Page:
The most common source is lead paint. Lead carbonate [PbCO3/Pb(OH)2)] was added to paint to speed drying, improve durability, and protect the surface from corrosion. Even though the negative health impacts of leaded paint were known as far back as the early 1900s, lead in residential paint was not banned until 1978. If a building was built before 1978 and has older paint, it should be assumed to have lead paint.Children are at particular risk from lead paint because they occasionally eat paint chips (sometimes on purpose). Lead paint can have a sweet taste, and babies and toddlers will often lick or suck windowsills, crib bars, and other objects that may be coated with lead paint. Leaded dust from peeling, chipping, cracking or otherwise deteriorating lead paint will collect onto floors and other surfaces. Children touch the dust, and then put their fingers in their mouths.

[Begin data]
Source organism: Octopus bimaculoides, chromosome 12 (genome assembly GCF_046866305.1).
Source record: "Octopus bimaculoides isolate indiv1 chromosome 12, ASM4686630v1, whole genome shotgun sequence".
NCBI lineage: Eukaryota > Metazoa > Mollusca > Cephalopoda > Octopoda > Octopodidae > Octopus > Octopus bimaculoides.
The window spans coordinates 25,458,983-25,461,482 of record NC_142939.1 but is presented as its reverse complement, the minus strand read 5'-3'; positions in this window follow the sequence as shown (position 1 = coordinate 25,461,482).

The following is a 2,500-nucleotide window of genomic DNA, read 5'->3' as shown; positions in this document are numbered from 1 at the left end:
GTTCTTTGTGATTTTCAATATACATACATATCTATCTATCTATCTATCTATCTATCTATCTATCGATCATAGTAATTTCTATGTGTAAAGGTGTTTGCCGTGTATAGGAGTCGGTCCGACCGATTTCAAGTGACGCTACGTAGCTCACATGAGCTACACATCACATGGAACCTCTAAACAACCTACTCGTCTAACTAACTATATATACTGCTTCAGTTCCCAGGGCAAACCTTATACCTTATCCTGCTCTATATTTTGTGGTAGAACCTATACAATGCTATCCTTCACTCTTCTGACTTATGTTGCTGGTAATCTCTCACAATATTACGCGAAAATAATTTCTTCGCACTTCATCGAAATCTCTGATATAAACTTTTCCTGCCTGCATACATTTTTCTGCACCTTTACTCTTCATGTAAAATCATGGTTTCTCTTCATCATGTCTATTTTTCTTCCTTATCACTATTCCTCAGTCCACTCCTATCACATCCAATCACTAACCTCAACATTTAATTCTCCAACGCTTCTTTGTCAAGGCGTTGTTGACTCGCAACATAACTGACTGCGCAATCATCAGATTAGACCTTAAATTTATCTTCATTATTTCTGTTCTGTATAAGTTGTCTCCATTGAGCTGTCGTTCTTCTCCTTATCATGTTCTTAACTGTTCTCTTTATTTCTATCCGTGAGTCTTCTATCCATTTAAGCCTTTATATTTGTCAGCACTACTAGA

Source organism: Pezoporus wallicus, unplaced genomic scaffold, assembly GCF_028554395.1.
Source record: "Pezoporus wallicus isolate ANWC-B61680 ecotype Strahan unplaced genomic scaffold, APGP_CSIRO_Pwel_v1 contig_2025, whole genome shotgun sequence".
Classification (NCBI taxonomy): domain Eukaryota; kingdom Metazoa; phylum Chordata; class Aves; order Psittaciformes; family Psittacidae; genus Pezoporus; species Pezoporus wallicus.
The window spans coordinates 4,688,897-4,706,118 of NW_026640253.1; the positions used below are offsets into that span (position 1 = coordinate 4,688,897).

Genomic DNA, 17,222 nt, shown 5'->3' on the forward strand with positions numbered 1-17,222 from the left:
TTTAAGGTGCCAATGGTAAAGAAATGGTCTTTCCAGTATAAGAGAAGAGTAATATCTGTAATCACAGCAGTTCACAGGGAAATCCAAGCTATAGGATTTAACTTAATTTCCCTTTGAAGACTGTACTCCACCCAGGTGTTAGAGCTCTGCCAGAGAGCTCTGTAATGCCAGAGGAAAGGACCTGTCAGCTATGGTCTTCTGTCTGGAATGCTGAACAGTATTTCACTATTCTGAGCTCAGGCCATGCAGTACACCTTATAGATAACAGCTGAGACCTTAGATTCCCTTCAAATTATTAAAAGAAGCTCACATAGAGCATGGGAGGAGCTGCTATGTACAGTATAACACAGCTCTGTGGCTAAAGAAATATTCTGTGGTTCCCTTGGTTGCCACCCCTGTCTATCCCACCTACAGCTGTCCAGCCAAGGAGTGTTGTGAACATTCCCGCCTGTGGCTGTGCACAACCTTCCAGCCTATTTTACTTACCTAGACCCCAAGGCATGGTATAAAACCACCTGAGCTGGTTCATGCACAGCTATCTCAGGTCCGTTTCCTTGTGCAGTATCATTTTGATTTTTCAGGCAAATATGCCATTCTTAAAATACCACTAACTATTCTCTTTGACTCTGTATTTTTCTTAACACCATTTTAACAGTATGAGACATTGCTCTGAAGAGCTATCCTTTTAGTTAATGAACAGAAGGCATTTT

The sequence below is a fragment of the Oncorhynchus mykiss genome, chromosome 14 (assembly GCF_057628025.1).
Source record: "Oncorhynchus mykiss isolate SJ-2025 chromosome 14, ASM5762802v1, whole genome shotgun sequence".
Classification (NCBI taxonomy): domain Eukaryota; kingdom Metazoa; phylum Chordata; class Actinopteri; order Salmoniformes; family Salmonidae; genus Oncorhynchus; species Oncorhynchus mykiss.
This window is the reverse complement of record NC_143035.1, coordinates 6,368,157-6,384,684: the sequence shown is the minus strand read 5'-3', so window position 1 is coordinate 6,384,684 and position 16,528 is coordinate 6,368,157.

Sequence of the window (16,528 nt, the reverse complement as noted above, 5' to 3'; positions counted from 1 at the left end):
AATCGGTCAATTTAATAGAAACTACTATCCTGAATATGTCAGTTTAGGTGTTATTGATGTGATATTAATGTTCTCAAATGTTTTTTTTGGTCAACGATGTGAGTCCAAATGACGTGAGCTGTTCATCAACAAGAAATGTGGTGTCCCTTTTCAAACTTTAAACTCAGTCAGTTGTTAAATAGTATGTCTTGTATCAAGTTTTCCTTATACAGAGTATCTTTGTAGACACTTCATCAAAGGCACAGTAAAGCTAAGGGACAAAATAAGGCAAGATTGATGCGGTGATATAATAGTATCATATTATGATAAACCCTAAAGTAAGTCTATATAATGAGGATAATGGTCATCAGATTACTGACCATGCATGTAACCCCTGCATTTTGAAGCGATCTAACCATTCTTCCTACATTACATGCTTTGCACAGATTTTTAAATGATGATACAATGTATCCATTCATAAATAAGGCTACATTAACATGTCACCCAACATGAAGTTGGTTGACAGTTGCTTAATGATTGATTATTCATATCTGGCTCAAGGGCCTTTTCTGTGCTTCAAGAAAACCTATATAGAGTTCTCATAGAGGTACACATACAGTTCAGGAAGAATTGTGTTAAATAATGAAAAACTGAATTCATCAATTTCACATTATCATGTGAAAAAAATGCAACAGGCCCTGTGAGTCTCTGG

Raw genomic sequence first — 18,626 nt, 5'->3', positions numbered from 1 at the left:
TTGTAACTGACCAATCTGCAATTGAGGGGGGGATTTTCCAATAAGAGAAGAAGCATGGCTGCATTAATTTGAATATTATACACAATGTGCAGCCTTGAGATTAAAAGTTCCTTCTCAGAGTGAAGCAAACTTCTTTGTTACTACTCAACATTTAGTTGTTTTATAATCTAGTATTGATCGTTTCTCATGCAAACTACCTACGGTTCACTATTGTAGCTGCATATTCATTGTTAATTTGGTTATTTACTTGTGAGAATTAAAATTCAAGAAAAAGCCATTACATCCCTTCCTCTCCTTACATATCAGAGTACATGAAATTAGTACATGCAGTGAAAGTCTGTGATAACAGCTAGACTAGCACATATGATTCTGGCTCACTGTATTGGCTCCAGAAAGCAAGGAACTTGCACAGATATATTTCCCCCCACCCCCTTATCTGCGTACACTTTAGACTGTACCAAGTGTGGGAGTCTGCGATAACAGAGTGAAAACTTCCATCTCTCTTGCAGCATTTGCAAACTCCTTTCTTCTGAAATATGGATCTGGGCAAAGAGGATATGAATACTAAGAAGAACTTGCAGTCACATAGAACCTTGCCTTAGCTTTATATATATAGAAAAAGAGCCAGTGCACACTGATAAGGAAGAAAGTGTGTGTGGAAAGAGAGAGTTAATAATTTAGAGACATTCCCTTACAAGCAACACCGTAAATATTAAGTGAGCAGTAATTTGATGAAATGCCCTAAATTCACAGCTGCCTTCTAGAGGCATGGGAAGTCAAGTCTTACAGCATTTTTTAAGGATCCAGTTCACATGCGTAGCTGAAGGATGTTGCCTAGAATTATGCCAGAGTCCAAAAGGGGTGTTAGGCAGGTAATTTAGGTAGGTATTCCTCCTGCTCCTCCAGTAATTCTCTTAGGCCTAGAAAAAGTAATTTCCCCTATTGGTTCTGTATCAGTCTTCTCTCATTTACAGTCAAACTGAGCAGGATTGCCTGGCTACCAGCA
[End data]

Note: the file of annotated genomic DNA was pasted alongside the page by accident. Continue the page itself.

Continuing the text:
Lead paint will only harm you or your family if it is peeling, flaking, or otherwise coming off of the surface.
Leaded dust from paint can be a big problem during remodeling, when lead dust can become a hazard for the whole family, but particularly children. There are many tips for safe remodeling, which guide the use of sanders, scrapers, heat guns, keeping children and pets out of work areas, and how to clean up afterwards. Visit the Environmental Protection Agency (EPA) for more information.